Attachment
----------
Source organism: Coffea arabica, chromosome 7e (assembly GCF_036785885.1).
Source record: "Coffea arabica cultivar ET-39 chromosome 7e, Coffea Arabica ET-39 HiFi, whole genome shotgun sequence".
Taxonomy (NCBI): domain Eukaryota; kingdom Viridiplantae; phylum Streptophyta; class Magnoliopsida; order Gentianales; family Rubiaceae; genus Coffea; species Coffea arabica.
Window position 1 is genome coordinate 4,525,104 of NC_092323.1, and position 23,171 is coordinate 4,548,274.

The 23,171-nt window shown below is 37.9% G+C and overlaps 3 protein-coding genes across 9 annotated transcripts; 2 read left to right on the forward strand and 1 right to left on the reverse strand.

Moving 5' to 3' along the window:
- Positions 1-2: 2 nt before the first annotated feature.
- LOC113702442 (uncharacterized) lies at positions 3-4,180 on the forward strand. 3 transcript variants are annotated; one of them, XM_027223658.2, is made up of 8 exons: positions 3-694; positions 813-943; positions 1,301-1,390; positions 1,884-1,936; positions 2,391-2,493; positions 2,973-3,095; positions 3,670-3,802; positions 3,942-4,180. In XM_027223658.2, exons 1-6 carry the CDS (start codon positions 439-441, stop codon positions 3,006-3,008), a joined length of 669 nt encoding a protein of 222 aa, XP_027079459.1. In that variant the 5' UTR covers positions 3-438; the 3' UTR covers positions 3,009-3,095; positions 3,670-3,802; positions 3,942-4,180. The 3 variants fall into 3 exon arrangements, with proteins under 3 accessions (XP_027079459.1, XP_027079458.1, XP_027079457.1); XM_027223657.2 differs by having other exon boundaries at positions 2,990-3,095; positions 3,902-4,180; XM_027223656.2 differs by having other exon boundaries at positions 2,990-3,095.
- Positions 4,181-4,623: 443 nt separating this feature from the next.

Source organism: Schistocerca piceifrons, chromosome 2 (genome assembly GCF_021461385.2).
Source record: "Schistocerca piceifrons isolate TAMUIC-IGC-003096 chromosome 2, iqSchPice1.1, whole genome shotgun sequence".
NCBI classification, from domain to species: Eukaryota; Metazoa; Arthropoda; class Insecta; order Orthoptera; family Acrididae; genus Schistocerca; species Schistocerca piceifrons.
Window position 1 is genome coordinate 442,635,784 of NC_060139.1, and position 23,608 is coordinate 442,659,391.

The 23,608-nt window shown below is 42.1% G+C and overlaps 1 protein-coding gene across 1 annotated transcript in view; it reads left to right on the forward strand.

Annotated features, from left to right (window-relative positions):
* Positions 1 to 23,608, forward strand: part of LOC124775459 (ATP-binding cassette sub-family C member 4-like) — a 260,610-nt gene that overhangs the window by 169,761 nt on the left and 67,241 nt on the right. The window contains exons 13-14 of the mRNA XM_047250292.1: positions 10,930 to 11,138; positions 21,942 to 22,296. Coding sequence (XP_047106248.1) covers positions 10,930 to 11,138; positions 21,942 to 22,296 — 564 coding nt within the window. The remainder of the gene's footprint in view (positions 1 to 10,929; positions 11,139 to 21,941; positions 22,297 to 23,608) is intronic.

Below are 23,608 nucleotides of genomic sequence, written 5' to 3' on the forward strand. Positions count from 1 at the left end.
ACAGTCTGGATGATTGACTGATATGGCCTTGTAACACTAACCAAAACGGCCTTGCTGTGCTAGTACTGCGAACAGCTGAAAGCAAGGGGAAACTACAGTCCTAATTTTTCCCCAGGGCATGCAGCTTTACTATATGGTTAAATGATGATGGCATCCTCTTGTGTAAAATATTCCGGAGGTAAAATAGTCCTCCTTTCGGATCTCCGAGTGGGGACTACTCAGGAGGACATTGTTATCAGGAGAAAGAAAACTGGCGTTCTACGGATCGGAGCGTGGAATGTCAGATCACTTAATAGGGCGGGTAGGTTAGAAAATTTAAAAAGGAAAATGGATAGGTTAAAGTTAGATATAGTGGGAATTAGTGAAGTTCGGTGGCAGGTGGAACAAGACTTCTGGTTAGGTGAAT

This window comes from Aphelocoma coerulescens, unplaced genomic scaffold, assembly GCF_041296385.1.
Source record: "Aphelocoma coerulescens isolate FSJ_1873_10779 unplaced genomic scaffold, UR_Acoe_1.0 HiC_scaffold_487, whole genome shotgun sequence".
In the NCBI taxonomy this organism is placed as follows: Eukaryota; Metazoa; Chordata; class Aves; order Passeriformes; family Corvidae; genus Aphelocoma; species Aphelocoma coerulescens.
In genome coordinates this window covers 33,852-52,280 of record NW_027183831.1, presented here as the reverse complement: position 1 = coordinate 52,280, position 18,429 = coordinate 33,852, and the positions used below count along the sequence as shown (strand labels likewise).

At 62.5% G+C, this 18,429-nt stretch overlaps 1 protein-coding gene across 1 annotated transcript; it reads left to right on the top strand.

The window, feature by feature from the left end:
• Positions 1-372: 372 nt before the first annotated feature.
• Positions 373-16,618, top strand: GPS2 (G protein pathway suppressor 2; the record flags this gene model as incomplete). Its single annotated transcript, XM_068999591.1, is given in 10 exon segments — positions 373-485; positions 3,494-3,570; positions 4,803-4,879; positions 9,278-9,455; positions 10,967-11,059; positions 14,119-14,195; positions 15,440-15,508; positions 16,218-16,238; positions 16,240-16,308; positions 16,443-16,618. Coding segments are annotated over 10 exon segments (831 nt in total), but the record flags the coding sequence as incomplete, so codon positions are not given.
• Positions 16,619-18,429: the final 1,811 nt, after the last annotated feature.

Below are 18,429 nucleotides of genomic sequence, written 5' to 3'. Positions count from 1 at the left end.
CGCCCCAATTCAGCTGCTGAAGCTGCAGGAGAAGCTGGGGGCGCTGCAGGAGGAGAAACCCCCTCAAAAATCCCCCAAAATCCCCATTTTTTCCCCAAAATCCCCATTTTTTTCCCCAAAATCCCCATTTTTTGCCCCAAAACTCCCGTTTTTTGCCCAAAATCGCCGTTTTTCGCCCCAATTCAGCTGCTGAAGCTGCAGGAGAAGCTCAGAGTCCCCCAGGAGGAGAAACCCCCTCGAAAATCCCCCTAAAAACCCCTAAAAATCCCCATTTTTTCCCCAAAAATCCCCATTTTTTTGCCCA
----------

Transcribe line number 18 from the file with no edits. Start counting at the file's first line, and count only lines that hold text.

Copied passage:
ACAGTCTGGATGATTGACTGATATGGCCTTGTAACACTAACCAAAACGGCCTTGCTGTGCTAGTACTGCGAACAGCTGAAAGCAAGGGGAAACTACAGTCCTAATTTTTCCCCAGGGCATGCAGCTTTACTATATGGTTAAATGATGATGGCATCCTCTTGTGTAAAATATTCCGGAGGTAAAATAGTCCTCCTTTCGGATCTCCGAGTGGGGACTACTCAGGAGGACATTGTTATCAGGAGAAAGAAAACTGGCGTTCTACGGATCGGAGCGTGGAATGTCAGATCACTTAATAGGGCGGGTAGGTTAGAAAATTTAAAAAGGAAAATGGATAGGTTAAAGTTAGATATAGTGGGAATTAGTGAAGTTCGGTGGCAGGTGGAACAAGACTTCTGGTTAGGTGAAT